Dressed in a sleek dark suit and crisp white shirt, Pascal Grand’Maison stands holding a microphone, encouraging everyone around him to close their eyes and sniff. As a western-twanged composition plays in the background, each person follows his direction, taking in the broken-down fragrance notes of Sauvage, the latest Dior scent for men. “What do you smell?” he asks with a French-Canadian accent. “What emotions do you feel?”
The women who answer back aren’t customers—they’re employees. Before a brand gets the public excited about new merchandise, it’s the staff that must fall in love with it. And as Dior’s education manager for Western Canada, Grand’Maison’s job is to ensure that happens. One of only eight Dior education executives in North America, he spends his time relaying his product knowledge to the people selling on the floor of department store booths and boutiques in Saskatchewan, Alberta, and British Columbia every day. “You need to be self-aware of what the industry is about,” he says of his role. “You need to keep yourself in the form of what your company is doing, of course, but also of what else is going on in the industry.”
Part of this ability is taught, certainly (Grand’Maison attends week-long education seminars for major product launches, and is in constant collaborative contact with his counterparts in other markets) but part of it is also native to him and his inherent understanding of, and appreciation for, the brand. “I share the values of Mr. Dior,” says Grand’Maison. “He said his dream was not only to make women more beautiful, but also happier. For me, women are always on a pedestal.”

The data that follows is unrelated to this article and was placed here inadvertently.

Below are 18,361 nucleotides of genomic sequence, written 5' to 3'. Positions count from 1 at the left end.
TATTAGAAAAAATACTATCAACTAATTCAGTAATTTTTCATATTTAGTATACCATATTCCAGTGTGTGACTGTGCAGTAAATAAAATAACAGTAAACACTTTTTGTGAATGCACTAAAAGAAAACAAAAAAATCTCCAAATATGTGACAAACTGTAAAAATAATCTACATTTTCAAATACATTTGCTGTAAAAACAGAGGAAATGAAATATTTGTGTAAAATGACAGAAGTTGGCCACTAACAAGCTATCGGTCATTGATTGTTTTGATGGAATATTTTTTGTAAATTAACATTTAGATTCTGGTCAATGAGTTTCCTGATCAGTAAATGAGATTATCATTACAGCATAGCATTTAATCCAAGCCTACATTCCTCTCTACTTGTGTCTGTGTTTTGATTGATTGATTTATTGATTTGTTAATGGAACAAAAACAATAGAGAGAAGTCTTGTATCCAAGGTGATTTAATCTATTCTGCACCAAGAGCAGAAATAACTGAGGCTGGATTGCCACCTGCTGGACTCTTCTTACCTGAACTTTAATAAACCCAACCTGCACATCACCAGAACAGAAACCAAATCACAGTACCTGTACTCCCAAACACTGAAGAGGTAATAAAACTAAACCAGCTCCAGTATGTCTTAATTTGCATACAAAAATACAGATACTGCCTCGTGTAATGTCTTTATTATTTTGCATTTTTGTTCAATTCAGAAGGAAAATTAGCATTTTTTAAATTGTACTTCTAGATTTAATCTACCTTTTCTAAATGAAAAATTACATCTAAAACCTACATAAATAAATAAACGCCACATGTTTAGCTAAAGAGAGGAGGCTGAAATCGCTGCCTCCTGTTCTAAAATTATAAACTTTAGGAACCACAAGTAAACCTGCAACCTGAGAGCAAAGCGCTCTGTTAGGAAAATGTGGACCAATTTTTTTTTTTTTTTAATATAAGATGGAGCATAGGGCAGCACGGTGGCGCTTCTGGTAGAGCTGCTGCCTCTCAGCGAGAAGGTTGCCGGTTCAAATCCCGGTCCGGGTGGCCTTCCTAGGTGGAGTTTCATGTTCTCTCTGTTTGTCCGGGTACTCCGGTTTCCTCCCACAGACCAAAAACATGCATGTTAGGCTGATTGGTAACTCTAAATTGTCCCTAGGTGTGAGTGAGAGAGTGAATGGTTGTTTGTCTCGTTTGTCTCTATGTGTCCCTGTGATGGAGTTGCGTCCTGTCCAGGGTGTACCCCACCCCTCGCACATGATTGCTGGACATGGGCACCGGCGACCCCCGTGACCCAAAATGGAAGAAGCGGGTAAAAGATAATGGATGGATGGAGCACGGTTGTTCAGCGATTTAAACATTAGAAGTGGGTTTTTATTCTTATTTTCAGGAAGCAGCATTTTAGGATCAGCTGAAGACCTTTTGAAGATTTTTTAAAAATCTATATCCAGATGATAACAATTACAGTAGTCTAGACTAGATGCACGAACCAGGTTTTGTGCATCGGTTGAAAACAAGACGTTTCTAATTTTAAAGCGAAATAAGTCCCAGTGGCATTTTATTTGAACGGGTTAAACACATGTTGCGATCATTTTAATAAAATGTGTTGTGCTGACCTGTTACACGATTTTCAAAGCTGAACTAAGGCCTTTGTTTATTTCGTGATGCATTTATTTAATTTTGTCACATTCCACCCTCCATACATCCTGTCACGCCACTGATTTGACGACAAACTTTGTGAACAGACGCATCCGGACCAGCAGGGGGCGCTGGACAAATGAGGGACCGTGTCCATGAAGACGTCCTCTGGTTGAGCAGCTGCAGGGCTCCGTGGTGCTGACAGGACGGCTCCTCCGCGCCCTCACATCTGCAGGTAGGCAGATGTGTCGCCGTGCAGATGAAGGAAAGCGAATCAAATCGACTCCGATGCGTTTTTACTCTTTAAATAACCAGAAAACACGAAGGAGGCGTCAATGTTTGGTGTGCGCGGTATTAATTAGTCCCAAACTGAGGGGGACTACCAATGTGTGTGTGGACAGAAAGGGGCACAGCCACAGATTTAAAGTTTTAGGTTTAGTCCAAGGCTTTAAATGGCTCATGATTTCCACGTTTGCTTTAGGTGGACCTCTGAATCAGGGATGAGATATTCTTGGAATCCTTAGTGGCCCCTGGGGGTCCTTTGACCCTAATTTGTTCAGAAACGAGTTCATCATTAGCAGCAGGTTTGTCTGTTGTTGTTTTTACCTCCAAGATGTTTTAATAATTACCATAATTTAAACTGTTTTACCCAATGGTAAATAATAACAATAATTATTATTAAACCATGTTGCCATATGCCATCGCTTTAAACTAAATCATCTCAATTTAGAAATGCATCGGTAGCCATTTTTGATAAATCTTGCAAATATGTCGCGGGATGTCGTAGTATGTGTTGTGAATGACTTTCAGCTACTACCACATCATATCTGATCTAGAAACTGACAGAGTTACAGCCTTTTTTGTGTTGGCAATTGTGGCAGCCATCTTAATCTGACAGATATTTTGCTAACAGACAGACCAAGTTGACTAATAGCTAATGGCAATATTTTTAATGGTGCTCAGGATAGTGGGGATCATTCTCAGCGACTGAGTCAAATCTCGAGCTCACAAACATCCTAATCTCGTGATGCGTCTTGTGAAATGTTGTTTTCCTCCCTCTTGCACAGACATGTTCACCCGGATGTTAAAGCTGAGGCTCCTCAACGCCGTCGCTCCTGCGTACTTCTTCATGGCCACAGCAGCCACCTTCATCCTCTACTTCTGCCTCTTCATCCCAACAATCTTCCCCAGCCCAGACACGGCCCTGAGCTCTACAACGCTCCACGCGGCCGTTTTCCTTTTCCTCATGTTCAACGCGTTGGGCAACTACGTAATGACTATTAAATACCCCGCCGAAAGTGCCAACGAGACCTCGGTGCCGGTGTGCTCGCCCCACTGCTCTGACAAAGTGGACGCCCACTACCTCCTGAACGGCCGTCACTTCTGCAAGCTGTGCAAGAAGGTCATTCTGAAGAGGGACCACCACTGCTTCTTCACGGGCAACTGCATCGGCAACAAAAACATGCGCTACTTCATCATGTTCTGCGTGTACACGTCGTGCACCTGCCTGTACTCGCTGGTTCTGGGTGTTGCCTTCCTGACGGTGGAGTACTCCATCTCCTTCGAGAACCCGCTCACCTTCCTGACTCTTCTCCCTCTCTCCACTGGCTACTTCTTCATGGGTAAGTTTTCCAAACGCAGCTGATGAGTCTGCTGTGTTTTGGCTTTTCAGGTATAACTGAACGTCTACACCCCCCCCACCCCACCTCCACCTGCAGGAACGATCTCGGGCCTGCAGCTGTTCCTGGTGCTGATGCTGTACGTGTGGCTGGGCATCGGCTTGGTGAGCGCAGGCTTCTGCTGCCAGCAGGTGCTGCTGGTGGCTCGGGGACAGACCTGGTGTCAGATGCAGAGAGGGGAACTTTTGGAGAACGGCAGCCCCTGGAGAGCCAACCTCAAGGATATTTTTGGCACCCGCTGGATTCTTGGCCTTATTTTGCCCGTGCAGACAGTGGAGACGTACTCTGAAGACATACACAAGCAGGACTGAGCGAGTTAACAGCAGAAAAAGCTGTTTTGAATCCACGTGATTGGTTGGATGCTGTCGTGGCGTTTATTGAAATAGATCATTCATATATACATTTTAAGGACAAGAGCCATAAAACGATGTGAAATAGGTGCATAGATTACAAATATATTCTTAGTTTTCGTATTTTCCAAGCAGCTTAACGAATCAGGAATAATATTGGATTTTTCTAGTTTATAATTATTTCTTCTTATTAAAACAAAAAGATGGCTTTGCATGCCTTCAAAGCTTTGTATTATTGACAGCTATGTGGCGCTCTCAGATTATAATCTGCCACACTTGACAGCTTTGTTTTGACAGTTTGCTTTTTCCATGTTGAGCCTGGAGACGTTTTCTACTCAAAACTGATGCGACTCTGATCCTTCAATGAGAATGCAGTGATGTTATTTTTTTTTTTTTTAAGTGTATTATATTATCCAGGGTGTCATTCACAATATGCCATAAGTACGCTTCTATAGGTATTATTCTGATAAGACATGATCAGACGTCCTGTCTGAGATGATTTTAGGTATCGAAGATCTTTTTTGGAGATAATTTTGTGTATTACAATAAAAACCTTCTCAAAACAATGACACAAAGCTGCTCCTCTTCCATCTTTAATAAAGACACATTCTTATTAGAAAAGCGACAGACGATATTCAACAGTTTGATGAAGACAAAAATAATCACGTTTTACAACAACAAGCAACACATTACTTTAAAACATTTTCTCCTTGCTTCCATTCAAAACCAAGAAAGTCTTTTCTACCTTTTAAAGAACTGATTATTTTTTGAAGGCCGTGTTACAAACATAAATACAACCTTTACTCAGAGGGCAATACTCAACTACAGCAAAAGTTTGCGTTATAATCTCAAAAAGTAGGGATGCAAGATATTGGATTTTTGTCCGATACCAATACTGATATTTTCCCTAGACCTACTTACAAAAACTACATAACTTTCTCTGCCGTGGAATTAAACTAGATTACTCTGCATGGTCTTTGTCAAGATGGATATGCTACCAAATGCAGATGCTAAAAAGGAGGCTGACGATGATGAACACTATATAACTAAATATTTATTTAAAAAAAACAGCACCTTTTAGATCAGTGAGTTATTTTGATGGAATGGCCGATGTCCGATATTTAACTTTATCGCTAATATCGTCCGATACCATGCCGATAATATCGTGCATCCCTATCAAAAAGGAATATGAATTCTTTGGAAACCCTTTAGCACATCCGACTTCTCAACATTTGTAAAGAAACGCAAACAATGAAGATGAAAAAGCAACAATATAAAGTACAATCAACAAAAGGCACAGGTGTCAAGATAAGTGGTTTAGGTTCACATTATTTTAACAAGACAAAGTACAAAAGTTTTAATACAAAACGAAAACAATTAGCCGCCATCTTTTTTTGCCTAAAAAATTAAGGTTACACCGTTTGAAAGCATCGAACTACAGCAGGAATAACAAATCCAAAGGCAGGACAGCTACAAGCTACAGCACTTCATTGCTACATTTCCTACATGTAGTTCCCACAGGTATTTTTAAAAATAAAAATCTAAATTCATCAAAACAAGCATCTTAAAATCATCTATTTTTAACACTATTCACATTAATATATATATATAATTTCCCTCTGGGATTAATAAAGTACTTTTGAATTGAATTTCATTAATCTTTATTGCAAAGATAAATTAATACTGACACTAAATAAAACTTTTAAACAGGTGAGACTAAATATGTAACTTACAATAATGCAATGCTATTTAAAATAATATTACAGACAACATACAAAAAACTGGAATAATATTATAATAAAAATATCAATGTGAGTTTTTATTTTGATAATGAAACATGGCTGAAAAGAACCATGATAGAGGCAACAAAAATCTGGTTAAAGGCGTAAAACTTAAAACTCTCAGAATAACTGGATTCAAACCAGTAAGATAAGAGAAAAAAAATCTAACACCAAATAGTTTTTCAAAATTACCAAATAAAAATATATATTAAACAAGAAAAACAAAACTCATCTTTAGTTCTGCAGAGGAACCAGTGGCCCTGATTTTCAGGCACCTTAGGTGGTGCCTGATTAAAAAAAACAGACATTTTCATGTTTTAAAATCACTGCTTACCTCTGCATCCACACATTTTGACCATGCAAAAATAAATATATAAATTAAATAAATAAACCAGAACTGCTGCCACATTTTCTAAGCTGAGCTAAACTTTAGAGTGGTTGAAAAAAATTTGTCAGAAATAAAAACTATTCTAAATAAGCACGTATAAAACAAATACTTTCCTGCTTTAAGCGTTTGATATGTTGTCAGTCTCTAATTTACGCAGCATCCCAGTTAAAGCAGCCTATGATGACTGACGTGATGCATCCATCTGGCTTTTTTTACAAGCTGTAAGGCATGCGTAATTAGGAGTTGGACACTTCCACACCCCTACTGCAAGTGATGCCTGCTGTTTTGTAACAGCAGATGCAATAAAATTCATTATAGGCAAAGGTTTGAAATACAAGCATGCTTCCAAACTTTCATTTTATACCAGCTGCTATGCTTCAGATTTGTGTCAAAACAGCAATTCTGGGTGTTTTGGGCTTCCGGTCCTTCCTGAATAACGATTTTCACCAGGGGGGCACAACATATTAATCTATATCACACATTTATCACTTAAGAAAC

Born in Québec, he started out working for Dior as a makeup artist—a skill that came naturally to him. After two years, he moved into his educational role, and is now based in Vancouver (“I told my family I’ve traded my shovel for an umbrella!”). His roots are firmly planted in the brand, and when asked, “Why Dior?” he makes no hesitation. “I like that Christian Dior was a reactionary to the era that he lived in,” Grand’Maison says. “It was post-war Paris in the forties—people were sad and there was no money, so the Parisian ladies could not dress up. [Dior] wanted to bring the femininity back, but also the les joies de vivre, the sort of happiness of Paris. And he did it. He truly revolutionized the fashion at the time, and these days, we still talk about Christian Dior because of those values.”
The technicalities and technologies of every Dior cosmetic and fragrance product are important, but overall, Grand’Maison focuses on the bigger vision. It’s less about a list of ingredients and more about a list of emotions: “What is it, who is it for, and what does it do?” And this is where he excels, not just relaying the answers but making sure they are truly understood, ingrained. It is quite something to see Grand’Maison in action, poised and approachable, making jokes, keeping it light, but all the while truly educating, getting across the purpose and essence of a new creation. As he talks, his audience vigorously nods along in agreement—it’s the proverbial “Amen!” from the pews in the Church of Dior, and it’s hard not to come out a believer.